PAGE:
Attention Deficit/Hyperactive Disorder FAQ

Question:  I thought attention disorders are a childhood problem that disappears with age.  So wouldn’t my student who had ADD or ADHD as children already have outgrown it?

Answer: People with attention disorders have them throughout their lifetimes.  However, with age, those with ADHD may be more able to control inappropriate levels of activity.  And students often learn compensatory strategies to deal with focusing problems as they get older.

Question: Aren’t attention disorders really just character flaws or a failure to mature?

Answer:  When it comes to taking in information, those with ADHD have neurological differences.

Question: Will the same accommodations that worked for one student ADHD work for another with ADHD?

Answer: Some students with ADHD have a problem staying focused.  Others with ADHD not only have problems focusing, they also may find it hard to sit still or be silent during classroom discussions.  So while sometimes these students will require some of the same accommodations, you should always treat those with attention disorders as individuals.  Ask each student what accommodations have worked best in the past and why.

Question: Students with ADHD have trouble getting organized, right?  So can the way I teach a course help?

Answer:  It’s not fair to generalize any disability.  However, it’s true that most students with ADHD don’t know how to get organized.  Professors can help by imposing as much structure on the class as possible.  Use overheads, outlines and advance verbal and visual organizers.

Question: What do you mean by organizers?

Answer: Verbal and visual advance organizers are brief explanations of why the material to be covered is relevant, what your purpose is and what the goals for the lesson are.

Question:  Isn’t that unfair to the other students for me to spend class time helping a student with ADHD to get organized?

Answer:  Not really.  Organizers are universal accommodations because they help all students.

Question: Should I grant extended test time for assignments?

Answer: Many students with ADHD will request extra time for assignments, but this accommodation should not be given out carte blanche.  Work with your disability services office to ensure that extended assignment time is an appropriate accommodation.  Meanwhile, ensure that your instructions on the assignment, including the due date, are absolutely clear.  Due dates should always be in writing. 

Question:  A student asked me if she could take the test in a “noise-free” environment.  Isn’t a classroom with students quietly taking a test quiet enough?  And does any campus truly have a room that is noise-free?

Answer:  Students with ADHD are easily distracted.  Many do need an environment more quiet that the typical classroom.  Work with your DS office to find a suitable location.  That location should NOT be in the hallway with a lapboard or in someone’s office with the phone ringing.  It’s also not acceptable to sit a student in an empty classroom for the first part of a test, then move him to another place when the room is needed.  The move itself becomes a distraction.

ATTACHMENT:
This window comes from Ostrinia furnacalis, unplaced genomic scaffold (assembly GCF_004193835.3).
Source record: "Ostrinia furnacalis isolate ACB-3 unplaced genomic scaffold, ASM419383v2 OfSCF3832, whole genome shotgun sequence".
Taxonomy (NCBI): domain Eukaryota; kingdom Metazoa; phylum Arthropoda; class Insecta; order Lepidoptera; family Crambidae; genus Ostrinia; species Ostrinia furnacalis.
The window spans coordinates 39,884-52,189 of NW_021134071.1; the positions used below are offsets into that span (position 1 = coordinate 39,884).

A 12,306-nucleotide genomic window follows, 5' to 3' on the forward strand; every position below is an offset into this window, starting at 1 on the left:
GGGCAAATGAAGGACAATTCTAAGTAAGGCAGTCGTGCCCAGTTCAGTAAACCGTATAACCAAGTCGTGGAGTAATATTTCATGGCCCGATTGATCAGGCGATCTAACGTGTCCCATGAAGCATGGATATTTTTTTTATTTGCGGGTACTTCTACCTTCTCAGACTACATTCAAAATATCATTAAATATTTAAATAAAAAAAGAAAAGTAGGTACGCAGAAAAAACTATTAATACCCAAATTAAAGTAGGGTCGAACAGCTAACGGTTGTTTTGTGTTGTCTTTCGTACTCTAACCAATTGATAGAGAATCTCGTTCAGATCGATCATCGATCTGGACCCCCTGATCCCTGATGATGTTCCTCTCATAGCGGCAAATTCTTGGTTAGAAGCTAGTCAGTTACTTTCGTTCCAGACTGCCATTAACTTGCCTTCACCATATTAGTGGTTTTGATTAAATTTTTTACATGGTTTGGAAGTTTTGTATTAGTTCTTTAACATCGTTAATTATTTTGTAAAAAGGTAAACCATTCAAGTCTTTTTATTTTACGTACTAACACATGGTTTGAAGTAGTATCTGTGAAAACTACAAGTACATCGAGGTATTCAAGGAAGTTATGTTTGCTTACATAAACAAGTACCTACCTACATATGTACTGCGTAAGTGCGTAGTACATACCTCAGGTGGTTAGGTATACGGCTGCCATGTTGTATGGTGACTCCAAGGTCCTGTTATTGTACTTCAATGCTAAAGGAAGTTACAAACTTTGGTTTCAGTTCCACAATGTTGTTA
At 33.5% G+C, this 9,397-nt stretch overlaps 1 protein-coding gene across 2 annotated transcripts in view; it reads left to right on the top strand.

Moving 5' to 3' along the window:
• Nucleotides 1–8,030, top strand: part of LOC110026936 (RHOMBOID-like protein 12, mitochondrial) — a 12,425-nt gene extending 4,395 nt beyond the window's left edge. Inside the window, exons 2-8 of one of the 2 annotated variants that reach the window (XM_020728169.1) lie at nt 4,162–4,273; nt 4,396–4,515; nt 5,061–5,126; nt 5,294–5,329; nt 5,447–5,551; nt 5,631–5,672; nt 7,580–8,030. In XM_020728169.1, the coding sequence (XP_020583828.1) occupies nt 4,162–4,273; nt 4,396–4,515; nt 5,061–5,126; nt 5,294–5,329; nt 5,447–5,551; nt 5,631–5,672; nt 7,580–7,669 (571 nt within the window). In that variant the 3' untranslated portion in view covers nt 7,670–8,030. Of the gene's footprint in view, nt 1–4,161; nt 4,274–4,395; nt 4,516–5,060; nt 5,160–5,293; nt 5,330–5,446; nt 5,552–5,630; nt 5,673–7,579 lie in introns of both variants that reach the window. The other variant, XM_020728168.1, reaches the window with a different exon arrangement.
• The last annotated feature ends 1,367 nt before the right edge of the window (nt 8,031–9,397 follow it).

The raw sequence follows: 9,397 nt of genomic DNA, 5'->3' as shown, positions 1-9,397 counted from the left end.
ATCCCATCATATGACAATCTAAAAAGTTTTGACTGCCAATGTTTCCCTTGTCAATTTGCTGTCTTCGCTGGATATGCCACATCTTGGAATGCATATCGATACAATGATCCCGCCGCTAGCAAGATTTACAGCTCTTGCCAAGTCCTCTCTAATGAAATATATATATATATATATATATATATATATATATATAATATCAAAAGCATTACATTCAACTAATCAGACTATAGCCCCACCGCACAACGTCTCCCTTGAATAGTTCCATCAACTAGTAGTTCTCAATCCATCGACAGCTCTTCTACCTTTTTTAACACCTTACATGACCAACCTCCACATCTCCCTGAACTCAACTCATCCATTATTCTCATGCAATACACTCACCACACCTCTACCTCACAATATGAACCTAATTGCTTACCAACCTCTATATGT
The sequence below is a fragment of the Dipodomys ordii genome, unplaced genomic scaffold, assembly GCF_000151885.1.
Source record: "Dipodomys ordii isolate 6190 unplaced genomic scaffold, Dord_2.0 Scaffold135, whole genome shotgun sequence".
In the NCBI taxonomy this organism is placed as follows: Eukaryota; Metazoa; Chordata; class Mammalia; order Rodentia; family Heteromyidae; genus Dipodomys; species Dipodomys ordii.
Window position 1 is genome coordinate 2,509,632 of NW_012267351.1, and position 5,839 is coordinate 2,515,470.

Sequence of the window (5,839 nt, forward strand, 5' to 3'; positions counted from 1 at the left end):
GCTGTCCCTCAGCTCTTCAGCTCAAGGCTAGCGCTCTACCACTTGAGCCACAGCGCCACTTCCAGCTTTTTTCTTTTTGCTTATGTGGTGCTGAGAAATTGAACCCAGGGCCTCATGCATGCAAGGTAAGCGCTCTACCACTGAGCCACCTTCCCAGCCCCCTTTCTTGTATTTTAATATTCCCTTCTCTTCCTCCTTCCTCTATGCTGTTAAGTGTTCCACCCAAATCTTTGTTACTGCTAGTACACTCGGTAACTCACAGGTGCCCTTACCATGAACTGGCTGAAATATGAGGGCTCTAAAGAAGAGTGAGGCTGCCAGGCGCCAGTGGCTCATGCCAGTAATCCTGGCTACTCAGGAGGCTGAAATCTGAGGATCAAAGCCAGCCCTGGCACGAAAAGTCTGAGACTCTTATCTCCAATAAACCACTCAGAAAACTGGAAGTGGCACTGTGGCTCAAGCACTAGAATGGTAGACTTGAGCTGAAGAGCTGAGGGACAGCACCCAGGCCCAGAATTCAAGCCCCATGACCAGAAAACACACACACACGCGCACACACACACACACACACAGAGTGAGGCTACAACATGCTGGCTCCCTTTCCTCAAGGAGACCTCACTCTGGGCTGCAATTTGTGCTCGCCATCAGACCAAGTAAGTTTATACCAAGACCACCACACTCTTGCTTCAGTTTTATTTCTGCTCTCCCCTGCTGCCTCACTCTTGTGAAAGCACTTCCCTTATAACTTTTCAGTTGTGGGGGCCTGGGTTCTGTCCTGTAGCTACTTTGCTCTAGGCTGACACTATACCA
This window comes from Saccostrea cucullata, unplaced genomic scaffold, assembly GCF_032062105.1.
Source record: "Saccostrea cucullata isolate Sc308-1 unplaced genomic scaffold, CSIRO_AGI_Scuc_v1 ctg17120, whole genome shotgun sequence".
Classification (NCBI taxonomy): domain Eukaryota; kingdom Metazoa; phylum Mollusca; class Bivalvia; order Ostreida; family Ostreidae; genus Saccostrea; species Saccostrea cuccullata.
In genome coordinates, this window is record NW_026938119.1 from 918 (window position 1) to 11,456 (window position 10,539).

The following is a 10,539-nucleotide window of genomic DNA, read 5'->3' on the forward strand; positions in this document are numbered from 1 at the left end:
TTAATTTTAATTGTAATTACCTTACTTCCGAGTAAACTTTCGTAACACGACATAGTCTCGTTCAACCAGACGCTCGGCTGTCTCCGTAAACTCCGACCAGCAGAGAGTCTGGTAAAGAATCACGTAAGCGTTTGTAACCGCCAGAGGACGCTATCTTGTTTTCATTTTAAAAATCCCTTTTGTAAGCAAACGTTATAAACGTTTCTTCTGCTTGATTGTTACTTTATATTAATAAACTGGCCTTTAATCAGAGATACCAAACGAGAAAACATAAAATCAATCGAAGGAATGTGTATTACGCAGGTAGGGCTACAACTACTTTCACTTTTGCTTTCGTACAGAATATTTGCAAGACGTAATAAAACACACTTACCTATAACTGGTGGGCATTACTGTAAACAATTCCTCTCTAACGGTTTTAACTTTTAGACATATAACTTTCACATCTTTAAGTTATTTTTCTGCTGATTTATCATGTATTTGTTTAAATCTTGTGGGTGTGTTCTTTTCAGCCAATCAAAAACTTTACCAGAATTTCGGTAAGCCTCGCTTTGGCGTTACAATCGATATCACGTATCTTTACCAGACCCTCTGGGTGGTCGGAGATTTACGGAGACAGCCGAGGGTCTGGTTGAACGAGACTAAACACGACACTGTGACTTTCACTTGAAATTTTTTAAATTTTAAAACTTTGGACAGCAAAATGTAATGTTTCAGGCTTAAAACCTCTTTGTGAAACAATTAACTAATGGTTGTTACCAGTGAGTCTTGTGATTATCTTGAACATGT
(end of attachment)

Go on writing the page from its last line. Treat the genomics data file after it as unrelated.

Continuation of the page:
As for the “noise-free” request?  Yes, it’s pretty hard to fulfill.  Stick to the term “distraction-reduced environment.”  You can tell the student that you cannot ensure that the testing environment will be absolutely quiet the whole time.  Find the student a location that is secure for testing purposes, but also is most likely to have limited distractions.

Question:  I have a student who is tape-recording my lectures.  I think she should be taking notes, too.  Am I right?

Answer:  Absolutely.  Students should even take notes if they have a note-taker.  This will help them understand and focus on the material.  The student should leave space and go back and fill in anything their note-taker or the tape recorder had that they missed.

Question:  I just received a letter from my DS office that states that one of my students needs a note-taker.  We don’t have a note-taker office.  What do I do?

Answer:  Promptly and enthusiastically announce to the class that a volunteer note-taker has been requested.  Do not name the student.  Find out from your DS office if note-takers get any perks. For instance, some institutions list volunteer credits on students’ transcripts.

Questions:  Won’t the students—at least the note-taker—know who has ADHD?

Answer:  No.  That shouldn’t be the case.  At most institutions, the note-taker will drop off the notes after classes (many times at the DS office), and they’re held until the student picks them up.

Question:  Since she received a note-taker as an accommodation, a student with ADHD has not been showing up for class.  What should I do?

Answer:  Hold her accountable as you would any other student.  If a student with ADHD skips a class, you might want to keep her from getting those notes.  Discuss this problem with your DS office to see if the institution has any policies already in place.


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